Evolvability and Rate of Evolution in Evolutionary Computation

Created by W.Langdon from gp-bibliography.bib Revision:1.4549

  author =       "Ting Hu",
  title =        "Evolvability and Rate of Evolution in Evolutionary
  school =       "Department of Computer Science, Memorial University of
  year =         "2010",
  address =      "ST. John's, Newfoundland, Canada",
  month =        May,
  keywords =     "genetic algorithms, genetic programming",
  URL =          "http://www.mun.ca/computerscience/graduate/thesis_TingHU.pdf",
  size =         "173 pages",
  abstract =     "Evolvability has emerged as a research topic in both
                 natural and computational evolution. It is a notion put
                 forward to investigate the fundamental mechanisms that
                 enable a system to evolve. A number of hypotheses have
                 been proposed in modern biological research based on
                 the examination of various mechanisms in the biosphere
                 for their contribution to evolvability. Therefore, it
                 is intriguing to try to transfer new discoveries from
                 Biology to and test them in Evolutionary Computation
                 (EC) systems, so that computational models would be
                 improved and a better understanding of general
                 evolutional mechanisms is achieved.

                 Rate of evolution comes in different flavors in natural
                 and computational evolution. Specifically, we
                 distinguish the rate of fitness progression from that
                 of genetic substitutions. The former is a common
                 concept in EC since the ability to explicitly quantify
                 the fitness of an evolutionary individual is one of the
                 most important differences between computational
                 systems and natural systems. Within the biological
                 research community, the definition of rate of evolution
                 varies, depending on the objects being examined such as
                 gene sequences, proteins, tissues, etc. For instance,
                 molecular biologists tend to use the rate of genetic
                 substitutions to quantify how fast evolution proceeds
                 at the genetic level. This concept of rate of evolution
                 focuses on the evolutionary dynamics underlying fitness
                 development, due to the inability to mathematically
                 define fitness in a natural system. In EC, the rate of
                 genetic substitutions suggests an unconventional and
                 potentially powerful method to measure the rate of
                 evolution by accessing lower levels of evolutionary

                 Central to this thesis is our new definition of rate of
                 evolution in EC. We transfer the method of measurement
                 of the rate of genetic substitutions from molecular
                 biology to EC. The implementation in a Genetic
                 Programming (GP) system shows that such measurements
                 can indeed be performed and reflect well how evolution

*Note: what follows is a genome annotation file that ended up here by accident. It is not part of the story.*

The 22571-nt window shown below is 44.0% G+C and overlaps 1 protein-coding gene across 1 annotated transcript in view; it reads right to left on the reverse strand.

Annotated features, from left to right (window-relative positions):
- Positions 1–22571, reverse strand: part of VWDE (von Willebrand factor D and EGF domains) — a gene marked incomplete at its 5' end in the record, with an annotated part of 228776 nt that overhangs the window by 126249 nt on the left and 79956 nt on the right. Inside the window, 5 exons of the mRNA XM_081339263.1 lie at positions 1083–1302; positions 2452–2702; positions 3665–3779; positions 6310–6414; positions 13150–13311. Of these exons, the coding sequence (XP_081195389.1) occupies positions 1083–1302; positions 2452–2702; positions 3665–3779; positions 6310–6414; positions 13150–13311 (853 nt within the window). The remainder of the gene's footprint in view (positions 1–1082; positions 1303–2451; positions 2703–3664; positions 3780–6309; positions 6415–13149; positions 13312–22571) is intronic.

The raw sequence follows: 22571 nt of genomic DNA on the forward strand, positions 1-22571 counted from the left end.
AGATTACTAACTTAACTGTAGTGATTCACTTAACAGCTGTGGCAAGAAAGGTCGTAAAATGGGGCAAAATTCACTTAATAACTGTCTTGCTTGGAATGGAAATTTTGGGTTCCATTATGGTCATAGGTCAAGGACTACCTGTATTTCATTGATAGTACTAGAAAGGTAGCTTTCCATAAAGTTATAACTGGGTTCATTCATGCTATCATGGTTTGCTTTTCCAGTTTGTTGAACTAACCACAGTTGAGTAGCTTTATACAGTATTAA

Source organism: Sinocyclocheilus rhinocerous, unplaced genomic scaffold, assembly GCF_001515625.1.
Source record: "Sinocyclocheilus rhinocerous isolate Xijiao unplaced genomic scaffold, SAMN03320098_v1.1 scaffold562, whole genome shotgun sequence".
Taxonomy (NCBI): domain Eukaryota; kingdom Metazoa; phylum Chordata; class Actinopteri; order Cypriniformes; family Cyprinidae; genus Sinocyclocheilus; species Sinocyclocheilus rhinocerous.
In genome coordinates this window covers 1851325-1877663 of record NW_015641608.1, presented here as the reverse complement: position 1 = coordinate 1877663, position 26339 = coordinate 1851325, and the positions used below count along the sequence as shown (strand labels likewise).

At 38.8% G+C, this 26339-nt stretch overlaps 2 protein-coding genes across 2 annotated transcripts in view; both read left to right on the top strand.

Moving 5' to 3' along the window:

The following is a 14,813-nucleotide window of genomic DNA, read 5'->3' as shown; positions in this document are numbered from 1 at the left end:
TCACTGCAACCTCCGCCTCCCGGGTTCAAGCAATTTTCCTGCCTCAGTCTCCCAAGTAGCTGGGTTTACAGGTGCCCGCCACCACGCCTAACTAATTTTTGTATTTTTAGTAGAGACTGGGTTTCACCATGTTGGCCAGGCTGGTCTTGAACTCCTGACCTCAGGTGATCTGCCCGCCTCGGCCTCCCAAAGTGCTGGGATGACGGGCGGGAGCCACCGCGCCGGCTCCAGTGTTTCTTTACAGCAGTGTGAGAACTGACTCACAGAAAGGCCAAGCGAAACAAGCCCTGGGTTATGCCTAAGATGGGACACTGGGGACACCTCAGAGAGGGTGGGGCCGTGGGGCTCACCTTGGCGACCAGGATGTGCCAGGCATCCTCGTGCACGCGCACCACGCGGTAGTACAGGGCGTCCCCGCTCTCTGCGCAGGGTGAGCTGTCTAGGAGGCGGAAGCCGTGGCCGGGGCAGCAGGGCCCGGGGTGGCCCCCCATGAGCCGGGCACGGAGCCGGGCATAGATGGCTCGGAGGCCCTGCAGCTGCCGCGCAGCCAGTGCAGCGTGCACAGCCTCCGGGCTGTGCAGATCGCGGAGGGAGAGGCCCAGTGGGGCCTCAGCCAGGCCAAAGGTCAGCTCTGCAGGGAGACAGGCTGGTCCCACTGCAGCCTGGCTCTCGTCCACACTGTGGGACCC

proceeds. Below the level of fitness development it
                 provides observables at the genetic level of a GP
                 population during evolution. We apply this measurement
                 method to investigate the effects of four major
                 configuration parameters in EC, i.e., mutation rate,
                 crossover rate, tournament selection size, and
                 population size, and show that some insights can be
                 gained into the effectiveness of these parameters with
                 respect to evolution acceleration. Further, we observe
                 that population size plays an important role in
                 determining the rate of evolution. We formulate a new
                 indicator based on this rate of evolution measurement
                 to adjust population size dynamically during evolution.
                 Such a strategy can stabilise the rate of genetic
                 substitutions and effectively improve the performance
                 of a GP system over fixed-size populations. This rate
                 of evolution measure also provides an avenue to study
                 evolvability, since it captures how the two sides of
                 evolvability, i.e., variability and neutrality,
                 interact and cooperate with each other during
                 evolution. We show that evolvability can be better
                 understood in the light of this interplay and how this
                 can be used to generate adaptive phenotypic variation
                 via harnessing random genetic variation. The rate of
                 evolution measure and the adaptive population size
                 scheme are further transferred to a Genetic Algorithm
                 (GA) to solve a real world application problem - the
                 wireless network planning problem. Computer simulation
                 of such an application proves that the adaptive
                 population size scheme is able to improve a GA's
                 performance against conventional fixed population size
  notes =        "http://www.mun.ca/computerscience/graduate/grad_thesis.php",

Genetic Programming entries for Ting Hu